State of Texas executes Abel Ochoa

Last night, the State of Texas executed Abel Ochoa after the U.S. Supreme Court declined to consider his petition and rejected his motion for a stay. He was the second person put to death in Texas this year and the third nationwide. Seven more executions are scheduled through May.

Read coverage from the Houston Chronicle/The Marshall Project and the Texas Tribune.

*Original post*On February 6, 2020, the State of Texas is scheduled to execute Abel Ochoa.  He was convicted of killing his wife and elder daughter on August 4, 2002 in Dallas. He also killed his younger daughter, father-in-law, and sister-in-law. Ochoa is a deeply religious man and is sincerely remorseful for his crime, which was completely out of character and fueled by his drug addiction at the time.  He has dedicated his 16 years on death row to serving as a positive influence on other inmates, on correctional officers, and on other individuals he encounters.  According to both current and former guards, Ochoa is a valued member of the prison community and has a calming influence on everyone around him. Considered a model inmate, he makes the prison safer for both guards and inmates. 

On February 4, the Texas Board of Pardons and Paroles unanimously rejected Ochoa’s application for clemency. On February 5, his attorneys filed an application for a stay of execution with the U.S. Supreme Court on the basis that he still has a lawsuit pending in district court against the Texas Department of Criminal Justice (TDCJ). The suit alleges that TDCJ’s policies and practices interfered with his clemency process in violation of his constitutional and statutory rights. Prison officials had refused to allow Ochoa to make his final plea for life in a filmed clemency interview unless he first secured a court order.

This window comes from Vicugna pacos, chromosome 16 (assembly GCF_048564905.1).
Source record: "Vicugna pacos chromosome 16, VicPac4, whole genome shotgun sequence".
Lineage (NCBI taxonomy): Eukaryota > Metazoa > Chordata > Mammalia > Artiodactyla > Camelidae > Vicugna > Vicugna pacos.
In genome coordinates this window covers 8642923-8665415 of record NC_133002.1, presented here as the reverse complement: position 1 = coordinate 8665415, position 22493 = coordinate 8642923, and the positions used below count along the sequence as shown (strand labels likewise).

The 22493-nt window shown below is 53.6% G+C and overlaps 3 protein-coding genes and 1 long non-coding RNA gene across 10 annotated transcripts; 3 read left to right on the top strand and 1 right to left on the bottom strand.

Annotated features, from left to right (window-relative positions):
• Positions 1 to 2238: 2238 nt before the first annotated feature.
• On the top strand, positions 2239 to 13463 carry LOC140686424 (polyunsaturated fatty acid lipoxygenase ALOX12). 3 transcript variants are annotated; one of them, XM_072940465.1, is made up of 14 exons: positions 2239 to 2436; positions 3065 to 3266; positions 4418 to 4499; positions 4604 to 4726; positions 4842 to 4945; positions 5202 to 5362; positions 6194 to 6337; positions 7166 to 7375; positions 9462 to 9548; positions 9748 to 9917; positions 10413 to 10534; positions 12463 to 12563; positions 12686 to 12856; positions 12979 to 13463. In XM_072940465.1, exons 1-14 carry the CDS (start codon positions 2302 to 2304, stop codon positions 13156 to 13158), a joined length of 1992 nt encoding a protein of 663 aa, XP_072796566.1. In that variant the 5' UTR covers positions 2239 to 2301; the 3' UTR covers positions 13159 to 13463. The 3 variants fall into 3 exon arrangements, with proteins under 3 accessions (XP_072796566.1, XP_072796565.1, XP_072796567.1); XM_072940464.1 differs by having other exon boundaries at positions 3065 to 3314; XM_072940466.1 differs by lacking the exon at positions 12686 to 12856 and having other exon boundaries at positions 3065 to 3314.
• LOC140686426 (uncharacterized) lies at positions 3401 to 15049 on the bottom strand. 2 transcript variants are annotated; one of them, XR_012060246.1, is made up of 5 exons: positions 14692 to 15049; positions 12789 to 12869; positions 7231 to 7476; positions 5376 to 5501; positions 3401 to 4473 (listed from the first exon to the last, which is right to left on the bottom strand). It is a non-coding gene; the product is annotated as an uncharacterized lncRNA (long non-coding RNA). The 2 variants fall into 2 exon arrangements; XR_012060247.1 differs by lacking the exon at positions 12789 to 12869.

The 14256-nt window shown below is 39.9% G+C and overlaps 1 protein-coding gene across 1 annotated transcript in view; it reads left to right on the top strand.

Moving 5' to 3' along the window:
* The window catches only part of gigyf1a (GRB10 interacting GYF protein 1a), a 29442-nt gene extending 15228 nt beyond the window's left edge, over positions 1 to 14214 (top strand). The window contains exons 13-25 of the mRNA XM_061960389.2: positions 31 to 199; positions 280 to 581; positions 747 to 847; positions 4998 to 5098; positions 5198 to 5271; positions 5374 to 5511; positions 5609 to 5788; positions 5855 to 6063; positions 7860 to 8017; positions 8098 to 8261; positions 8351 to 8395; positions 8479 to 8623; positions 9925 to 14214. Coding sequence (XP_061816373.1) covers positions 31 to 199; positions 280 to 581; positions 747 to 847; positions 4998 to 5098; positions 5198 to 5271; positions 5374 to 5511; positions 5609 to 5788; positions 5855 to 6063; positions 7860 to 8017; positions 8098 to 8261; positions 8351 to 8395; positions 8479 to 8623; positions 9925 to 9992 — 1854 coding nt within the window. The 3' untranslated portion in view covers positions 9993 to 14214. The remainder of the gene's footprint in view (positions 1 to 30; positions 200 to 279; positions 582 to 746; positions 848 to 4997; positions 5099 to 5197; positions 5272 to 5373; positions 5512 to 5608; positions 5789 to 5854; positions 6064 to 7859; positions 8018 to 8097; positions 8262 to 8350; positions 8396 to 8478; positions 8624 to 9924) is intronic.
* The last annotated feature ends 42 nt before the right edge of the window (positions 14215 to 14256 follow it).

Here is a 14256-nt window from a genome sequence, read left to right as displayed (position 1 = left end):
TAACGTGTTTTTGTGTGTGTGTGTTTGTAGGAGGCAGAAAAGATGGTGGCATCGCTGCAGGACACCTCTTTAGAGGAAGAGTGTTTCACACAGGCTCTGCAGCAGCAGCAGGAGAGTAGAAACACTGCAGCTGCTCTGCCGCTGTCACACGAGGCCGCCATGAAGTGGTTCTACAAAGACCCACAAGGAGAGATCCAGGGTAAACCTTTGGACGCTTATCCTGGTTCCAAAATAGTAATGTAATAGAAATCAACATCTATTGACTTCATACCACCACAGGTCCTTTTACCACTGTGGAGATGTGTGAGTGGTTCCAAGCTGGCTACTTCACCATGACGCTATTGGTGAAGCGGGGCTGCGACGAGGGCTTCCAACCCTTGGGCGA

Ochoa’s attorneys simultaneously filed a petition for writ of certiorari asking the Court to resolve two questions: 1) whether state actors can evade judicial review of unconstitutional policies or practices that impact condemned individuals nearing their execution date and 2) whether the State’s intentional interference in the clemency process can violate an individual’s due process rights.

Read more about this case from the Texas Tribune.

Texas is responsible for the first execution nationwide in 2020, putting John Gardner to death on January 15.  In Georgia, Donnie Lance was executed on January 29, while Jimmy Fletcher Meders was granted clemency on the day he was scheduled to be executed.

There are currently seven additional executions scheduled by the State of Texas through May.